Jose Gutierrez was injured while working for Green Team of San Jose, a waste disposal company. Gutierrez and his spouse initiated a personal injury suit in state court against Defendant McNeilus Truck & Manufacturing, Inc., the designer and manufacturer of the garbage trucks used by Green Team.
Defendant removed the action from California state court to federal court based on diversity of citizenship under 28 U.S.C. §1441(b).
Diversity jurisdiction in civil procedure provides that a United States district court in the federal judiciary has the power to hear a civil case when the amount in controversy exceeds $75,000 and where the persons that are parties are “diverse” in citizenship or state of incorporation, which generally indicates that they differ in state and/or nationality.
Mostly, in order for diversity jurisdiction to apply, complete diversity is required, where none of the plaintiffs can be from the same state as any of the defendants.
Once the case was in federal court, the Plaintiffs’ filed a motion to remand the case back to state court. A remand may be ordered either for lack of subject matter jurisdiction or for any defect in the removal procedure. 28 U.S.C. § 1447(c). Plaintiffs did not dispute that the parties are diverse and the amount in controversy exceeds the jurisdiction $75,000 minimum. Rather, Plaintiffs contend that this is a “nonremovable action” because Plaintiffs’ claims “aris[e] under” California’s worker compensation law.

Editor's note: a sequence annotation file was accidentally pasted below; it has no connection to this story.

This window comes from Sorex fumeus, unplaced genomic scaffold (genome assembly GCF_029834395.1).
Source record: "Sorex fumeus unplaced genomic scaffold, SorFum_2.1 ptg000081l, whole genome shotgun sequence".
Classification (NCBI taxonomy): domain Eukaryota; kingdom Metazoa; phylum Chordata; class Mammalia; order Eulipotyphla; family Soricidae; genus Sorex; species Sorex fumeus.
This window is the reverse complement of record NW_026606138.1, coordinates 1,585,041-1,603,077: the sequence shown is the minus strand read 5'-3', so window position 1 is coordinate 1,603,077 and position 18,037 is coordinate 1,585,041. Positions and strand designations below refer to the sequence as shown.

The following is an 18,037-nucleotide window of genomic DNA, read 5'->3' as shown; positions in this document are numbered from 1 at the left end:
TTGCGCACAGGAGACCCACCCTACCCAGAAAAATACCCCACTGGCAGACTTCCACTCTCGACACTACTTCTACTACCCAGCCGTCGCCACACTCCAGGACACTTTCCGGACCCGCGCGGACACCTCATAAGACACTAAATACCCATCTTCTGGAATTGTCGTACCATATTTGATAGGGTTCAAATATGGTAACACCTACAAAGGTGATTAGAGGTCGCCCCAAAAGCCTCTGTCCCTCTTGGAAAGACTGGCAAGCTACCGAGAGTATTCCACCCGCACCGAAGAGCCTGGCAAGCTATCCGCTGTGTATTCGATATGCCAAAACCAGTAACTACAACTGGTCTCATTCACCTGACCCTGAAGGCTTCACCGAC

28 U.S.C. § 1445(c) provides that “[a] civil action in any State court arising under the workmen’s compensation laws of such State may not be removed to any district court of the United States.” If section 1445(c) applies, a case is not removable even if it presents a federal question or there is diversity. Humphrey v. Sequentia, Inc., 58 F.3d 1238, 1244 (8th Cir. 1995).
However, the federal judge denied the motion for remand in the case of Gutierrez v McNeilus Truck & Manufacturing, Inc.
Plaintiffs contend that their claims “arise under” California’s workers’ compensation law not because their three claims for negligence, products liability and loss of consortium “arise under” California’s workers’ compensation law, but because California Labor Code section 3852 provides Gutierrez’s employer, Green Team, a right to subrogation.
A civil action ‘arises under’ a state’s workers’-compensation law when the worker’s-compensation law creates the plaintiff’s cause of action or is a necessary element of the claim. There is no question that an insurer’s suit under section 3852 to recover workers’ compensation benefits “arises under” California’s workers’ compensation law and is therefore nonremovable.
However, neither Green Team nor the workers’ compensation insurance carrier has sought to intervene. Neither is a party to this action. Plaintiffs anticipate that one or the other will assert their subrogation rights.
Only after a party lawfully intervenes in state court, the plaintiff’s otherwise removable claim can no longer be removed.